14. References 14. References
14.1. Normative References 14.1. Normative References
[I-D.droms-6man-multicast-scopes] [I-D.ietf-6man-multicast-scopes]
Droms, R., "IPv6 Multicast Address Scopes", draft-droms- Droms, R., "IPv6 Multicast Address Scopes", draft-ietf-
6man-multicast-scopes-02 (work in progress), July 2013. 6man-multicast-scopes-02 (work in progress), November
2013.
[RFC1982] Elz, R. and R. Bush, "Serial Number Arithmetic", RFC 1982, [RFC1982] Elz, R. and R. Bush, "Serial Number Arithmetic", RFC 1982,
August 1996. August 1996.
[RFC2119] Bradner, S., "Key words for use in RFCs to Indicate [RFC2119] Bradner, S., "Key words for use in RFCs to Indicate
Requirement Levels", BCP 14, RFC 2119, March 1997. Requirement Levels", BCP 14, RFC 2119, March 1997.
[RFC2460] Deering, S. and R. Hinden, "Internet Protocol, Version 6 [RFC2460] Deering, S. and R. Hinden, "Internet Protocol, Version 6
(IPv6) Specification", RFC 2460, December 1998. (IPv6) Specification", RFC 2460, December 1998.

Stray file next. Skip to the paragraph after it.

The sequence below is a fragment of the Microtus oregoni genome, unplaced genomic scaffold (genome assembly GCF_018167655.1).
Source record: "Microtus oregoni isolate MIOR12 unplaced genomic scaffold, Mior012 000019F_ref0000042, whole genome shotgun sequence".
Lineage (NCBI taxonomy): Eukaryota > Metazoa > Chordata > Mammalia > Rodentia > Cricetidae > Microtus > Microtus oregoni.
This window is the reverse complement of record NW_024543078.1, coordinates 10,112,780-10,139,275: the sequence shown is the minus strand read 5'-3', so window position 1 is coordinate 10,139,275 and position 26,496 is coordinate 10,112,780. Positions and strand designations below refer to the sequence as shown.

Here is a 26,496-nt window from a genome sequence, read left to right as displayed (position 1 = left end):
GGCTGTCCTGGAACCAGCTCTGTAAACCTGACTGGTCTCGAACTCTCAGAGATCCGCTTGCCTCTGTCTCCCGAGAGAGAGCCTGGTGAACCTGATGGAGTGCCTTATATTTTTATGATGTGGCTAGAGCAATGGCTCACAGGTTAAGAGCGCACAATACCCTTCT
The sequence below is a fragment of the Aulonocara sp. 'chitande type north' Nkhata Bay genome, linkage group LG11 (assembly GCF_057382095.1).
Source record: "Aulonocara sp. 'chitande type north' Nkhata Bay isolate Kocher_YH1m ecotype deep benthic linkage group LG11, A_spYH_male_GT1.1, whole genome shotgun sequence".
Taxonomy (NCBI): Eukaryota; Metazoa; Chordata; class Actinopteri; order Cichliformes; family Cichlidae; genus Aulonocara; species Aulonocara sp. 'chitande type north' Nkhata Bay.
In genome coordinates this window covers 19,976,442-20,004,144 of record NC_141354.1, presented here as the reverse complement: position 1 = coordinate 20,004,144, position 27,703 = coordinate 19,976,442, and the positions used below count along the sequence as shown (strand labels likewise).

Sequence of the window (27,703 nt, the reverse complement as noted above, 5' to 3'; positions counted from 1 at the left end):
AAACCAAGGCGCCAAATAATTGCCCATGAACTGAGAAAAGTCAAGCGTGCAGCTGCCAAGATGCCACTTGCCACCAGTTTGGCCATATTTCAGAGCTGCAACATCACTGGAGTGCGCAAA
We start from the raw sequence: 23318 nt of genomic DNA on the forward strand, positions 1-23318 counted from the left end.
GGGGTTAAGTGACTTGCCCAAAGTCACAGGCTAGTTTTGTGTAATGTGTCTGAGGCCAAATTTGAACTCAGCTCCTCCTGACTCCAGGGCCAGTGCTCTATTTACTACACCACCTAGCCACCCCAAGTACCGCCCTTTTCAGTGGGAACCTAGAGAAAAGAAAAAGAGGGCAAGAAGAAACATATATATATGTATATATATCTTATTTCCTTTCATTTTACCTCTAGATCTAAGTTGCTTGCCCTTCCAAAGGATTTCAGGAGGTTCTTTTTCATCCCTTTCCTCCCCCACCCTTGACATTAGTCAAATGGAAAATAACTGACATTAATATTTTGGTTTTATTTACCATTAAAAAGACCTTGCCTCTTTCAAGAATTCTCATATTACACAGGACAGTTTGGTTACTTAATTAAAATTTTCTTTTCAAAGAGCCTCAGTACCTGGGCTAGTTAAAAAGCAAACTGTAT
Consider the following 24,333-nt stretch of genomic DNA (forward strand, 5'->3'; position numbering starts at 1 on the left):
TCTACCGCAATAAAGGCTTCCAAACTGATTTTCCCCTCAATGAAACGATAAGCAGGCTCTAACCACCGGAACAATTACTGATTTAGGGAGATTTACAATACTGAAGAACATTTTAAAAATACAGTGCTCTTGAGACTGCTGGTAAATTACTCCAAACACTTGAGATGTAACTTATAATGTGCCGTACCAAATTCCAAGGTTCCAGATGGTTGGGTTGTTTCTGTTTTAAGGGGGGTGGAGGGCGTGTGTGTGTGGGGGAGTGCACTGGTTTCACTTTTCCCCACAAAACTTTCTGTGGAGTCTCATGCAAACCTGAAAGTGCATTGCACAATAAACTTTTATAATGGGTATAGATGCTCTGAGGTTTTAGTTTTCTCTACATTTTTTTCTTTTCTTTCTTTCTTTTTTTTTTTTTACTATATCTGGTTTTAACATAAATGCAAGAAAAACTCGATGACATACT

[RFC2473] Conta, A. and S. Deering, "Generic Packet Tunneling in [RFC2473] Conta, A. and S. Deering, "Generic Packet Tunneling in
IPv6 Specification", RFC 2473, December 1998. IPv6 Specification", RFC 2473, December 1998.
[RFC2780] Bradner, S. and V. Paxson, "IANA Allocation Guidelines For [RFC2780] Bradner, S. and V. Paxson, "IANA Allocation Guidelines For
Values In the Internet Protocol and Related Headers", BCP Values In the Internet Protocol and Related Headers", BCP
37, RFC 2780, March 2000. 37, RFC 2780, March 2000.
[RFC3307] Haberman, B., "Allocation Guidelines for IPv6 Multicast
Addresses", RFC 3307, August 2002.
[RFC4007] Deering, S., Haberman, B., Jinmei, T., Nordmark, E., and [RFC4007] Deering, S., Haberman, B., Jinmei, T., Nordmark, E., and
B. Zill, "IPv6 Scoped Address Architecture", RFC 4007, B. Zill, "IPv6 Scoped Address Architecture", RFC 4007,
March 2005. March 2005.
[RFC4443] Conta, A., Deering, S., and M. Gupta, "Internet Control [RFC4443] Conta, A., Deering, S., and M. Gupta, "Internet Control
Message Protocol (ICMPv6) for the Internet Protocol Message Protocol (ICMPv6) for the Internet Protocol
Version 6 (IPv6) Specification", RFC 4443, March 2006. Version 6 (IPv6) Specification", RFC 4443, March 2006.
[RFC6206] Levis, P., Clausen, T., Hui, J., Gnawali, O., and J. Ko, [RFC6206] Levis, P., Clausen, T., Hui, J., Gnawali, O., and J. Ko,
"The Trickle Algorithm", RFC 6206, March 2011. "The Trickle Algorithm", RFC 6206, March 2011.
 End of changes. 26 change blocks. 
53 lines changed or deleted 57 lines changed or added

This html diff was produced by rfcdiff 1.41. The latest version is available from http://tools.ietf.org/tools/rfcdiff/